One Cumbrian suckler producer has adopted a strict approach to managing his heifer replacements.
The dam-line of replacement heifers and their health status are the two primary considerations when selecting replacement heifers, according to Lake District farmer Keith Harryman.
Mr Harryman, who farms with sons Mark and Shaun near Keswick, runs about 100 pedigree Limousin cows as well as 40 commercial sucklers combining a mix of Limousin x British Blue breeding.
The family is well-known for Limousin bulls bred in their Keskadale herd, many of which sire top primestock show winners, but the emphasis placed on the breeding and health that underpins their pedigree herd is mirrored in the management of their commercial sucklers.
The replacement policy at Keskadale is based on home-bred heifers as well as heifers bought-back from herds that have used the bulls bred by the family. However, both sources of supply have to satisfy strict criteria on health status and the past performance of the dam.
Strong cow families
“The performance of the dam is absolutely critical and most of our cross-bred sucklers are out of cows that have consistently bred well in the herd. That has to be the primary yardstick for selecting replacements. There’s no point retaining females from cows that have never excelled themselves in terms of the progeny they consistently produce, otherwise you never make any progress,” says Mr Harryman.
The importance of benefiting from strong cow families certainly isn’t solely the preserve of dairy herds, according to the Mr Harryman.
“Because we sell a lot of bulls direct from the farm into other suckler herds, it gives us another source of replacements. We’ll often buy a really good show-quality heifer from a herd that’s used one of our bulls because we know the strength of the females behind the calf’s Limousin sire.
“Its really about dealing with known quantities in terms of breeding and performance,” says Mr Harryman.
The family has adopted a “no nonsense” approach to herd health in their pedigree cattle and has applied the same stringent selection procedures to the commercial sucklers.
“Our vet has told us we are almost too strict in the health status we now demand for our commercial cattle, but there are no half measures. So while replacements have to be out of proven dams, they also have to be squeaky clean on health. Our commercial sucklers now have to match the health status of the pedigree herd.”
The full gamut of health testing covering Johnes, BVD and IBR is now applied to all cattle. Replacements are blood-tested and vaccinated as bulling heifers and again prior to calving.
“We have a very low tolerance rate on health and if there has been any suggestion of a problem occurring in a particular cow family, that family has been culled out of the herd.”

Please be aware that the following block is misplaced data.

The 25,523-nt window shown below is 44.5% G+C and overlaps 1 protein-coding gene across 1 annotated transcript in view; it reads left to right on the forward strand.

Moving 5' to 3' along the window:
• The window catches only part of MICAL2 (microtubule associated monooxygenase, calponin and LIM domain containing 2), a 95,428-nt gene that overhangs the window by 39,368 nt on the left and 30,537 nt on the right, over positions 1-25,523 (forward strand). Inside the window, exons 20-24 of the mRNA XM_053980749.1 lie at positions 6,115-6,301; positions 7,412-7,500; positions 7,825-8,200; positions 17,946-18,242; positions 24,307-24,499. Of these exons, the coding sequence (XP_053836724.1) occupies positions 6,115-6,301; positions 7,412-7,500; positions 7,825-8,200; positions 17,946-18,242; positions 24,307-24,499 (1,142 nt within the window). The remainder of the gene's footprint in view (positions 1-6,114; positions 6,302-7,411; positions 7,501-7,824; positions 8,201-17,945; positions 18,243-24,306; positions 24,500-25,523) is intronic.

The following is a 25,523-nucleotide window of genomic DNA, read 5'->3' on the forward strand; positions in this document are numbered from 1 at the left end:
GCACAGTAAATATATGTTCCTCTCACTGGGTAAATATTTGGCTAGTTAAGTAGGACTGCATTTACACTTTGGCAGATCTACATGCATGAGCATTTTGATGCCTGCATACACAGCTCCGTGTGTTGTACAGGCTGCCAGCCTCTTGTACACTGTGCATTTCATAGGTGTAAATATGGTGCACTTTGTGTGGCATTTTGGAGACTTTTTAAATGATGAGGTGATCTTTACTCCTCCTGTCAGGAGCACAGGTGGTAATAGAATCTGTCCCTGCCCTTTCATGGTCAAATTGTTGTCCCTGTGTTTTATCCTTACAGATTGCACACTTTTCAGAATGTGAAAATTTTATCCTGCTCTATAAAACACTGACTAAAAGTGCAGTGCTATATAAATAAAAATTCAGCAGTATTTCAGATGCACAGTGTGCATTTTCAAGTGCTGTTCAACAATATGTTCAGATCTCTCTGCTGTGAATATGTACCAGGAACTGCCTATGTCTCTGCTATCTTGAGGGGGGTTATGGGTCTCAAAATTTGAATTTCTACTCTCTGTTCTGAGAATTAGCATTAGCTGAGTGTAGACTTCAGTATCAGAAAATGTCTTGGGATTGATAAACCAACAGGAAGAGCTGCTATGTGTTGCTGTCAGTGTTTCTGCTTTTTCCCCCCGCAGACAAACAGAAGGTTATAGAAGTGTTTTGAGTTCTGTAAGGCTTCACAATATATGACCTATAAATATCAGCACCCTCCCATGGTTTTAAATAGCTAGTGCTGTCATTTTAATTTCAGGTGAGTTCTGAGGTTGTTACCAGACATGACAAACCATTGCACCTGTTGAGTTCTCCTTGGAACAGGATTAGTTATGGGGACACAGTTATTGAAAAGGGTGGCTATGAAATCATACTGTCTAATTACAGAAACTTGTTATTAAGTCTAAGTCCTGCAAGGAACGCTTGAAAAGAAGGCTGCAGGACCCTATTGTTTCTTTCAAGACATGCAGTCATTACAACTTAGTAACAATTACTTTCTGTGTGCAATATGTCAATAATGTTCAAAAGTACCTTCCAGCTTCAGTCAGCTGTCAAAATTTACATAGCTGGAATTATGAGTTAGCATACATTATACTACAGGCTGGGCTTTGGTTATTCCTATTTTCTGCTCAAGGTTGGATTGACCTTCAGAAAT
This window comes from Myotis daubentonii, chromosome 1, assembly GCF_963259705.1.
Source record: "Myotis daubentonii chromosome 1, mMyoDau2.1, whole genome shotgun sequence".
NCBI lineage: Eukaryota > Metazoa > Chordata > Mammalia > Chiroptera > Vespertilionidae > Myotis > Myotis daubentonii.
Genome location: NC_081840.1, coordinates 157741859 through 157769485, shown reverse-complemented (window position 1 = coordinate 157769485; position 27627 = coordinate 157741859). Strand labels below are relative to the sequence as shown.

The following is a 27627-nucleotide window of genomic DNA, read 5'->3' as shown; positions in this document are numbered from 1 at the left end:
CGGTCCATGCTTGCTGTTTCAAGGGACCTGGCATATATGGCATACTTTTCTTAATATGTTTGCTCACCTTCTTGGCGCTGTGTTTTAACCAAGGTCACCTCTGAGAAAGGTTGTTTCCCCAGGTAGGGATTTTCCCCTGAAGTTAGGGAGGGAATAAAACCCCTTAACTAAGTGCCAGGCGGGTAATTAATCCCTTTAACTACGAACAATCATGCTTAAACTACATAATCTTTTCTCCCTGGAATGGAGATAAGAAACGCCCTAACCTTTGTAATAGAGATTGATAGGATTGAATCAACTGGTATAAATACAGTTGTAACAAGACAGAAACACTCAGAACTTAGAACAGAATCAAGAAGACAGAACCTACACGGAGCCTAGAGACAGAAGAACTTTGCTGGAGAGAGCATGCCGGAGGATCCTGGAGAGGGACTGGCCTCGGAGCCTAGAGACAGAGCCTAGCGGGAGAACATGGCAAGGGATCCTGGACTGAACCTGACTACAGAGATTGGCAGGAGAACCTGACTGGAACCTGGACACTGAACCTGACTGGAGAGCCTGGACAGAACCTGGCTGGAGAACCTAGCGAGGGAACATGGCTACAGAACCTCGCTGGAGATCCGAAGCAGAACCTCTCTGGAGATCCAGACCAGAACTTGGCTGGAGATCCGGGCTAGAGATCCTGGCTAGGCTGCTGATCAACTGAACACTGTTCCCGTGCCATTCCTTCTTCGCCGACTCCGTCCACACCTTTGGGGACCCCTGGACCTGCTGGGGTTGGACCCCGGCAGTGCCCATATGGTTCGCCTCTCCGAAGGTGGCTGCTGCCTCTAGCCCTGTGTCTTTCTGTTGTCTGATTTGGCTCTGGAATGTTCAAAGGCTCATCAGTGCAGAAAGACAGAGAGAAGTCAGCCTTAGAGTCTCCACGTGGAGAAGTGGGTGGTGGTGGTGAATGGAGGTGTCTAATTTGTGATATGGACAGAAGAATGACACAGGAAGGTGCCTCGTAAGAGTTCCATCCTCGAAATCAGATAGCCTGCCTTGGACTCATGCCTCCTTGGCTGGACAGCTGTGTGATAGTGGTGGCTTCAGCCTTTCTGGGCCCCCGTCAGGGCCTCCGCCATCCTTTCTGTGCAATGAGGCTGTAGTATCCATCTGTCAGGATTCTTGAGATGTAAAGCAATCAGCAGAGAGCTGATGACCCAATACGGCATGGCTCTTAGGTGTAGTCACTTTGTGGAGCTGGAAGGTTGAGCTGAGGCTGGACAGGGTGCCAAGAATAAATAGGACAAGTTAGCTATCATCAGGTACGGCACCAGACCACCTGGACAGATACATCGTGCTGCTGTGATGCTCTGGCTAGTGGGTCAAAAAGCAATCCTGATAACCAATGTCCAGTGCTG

Management of heifer replacements
Herd replacements bred from the late spring-calving herd only receive creep feed during the first winter’s housing period.
But the Harrymans have strong views on when to bull replacement heifers. Plenty of size and growth is absolutely essential and a heifer will even be left empty and allowed to “slip” out of the calving pattern, if it means allowing her the time to put on more growth.
“Bulling replacement heifers too young or without enough size all too often gives you problems later. You pay the price of trying to get immature first calvers back in-calf as second calvers.
“We’ve got some biggish heifers now that some wouldn’t hesitate to bull, but we’ll leave them and serve them next spring even though they’ll not calve until nearly three years old.”
The herd’s heifer replacement policy – based on the proven performance of the dam, high health status and allowing heifers enough time to grow before putting them in calf – is certainly paying off.
“Healthy cows that live a long time and stay healthy are the most profitable so that’s what we’re aiming for in the way we select our replacements. And we have plenty of cows in the herd that are still going strong at 10 years old.”
Making sure heifers suckling their first calf are run separately from the main herd is an important final stage of the herd’s replacement policy.
“We do nurse them a bit because they deserve it. We try and get the calves off these heifers a little sooner, but we would never consider culling a good heifer just because she was going to calve later than the rest of the herd.
“There’s a lot of advice being given about tight calving patterns in suckler herds, but depriving a herd of possibly 10 years of productivity from a heifer just because she has been left to grow and calve when it’s best for her doesn’t make sense.
“If you’re putting a lot of effort into your replacement heifers, there needs to be some flexibility in the system,” says Mr Harryman.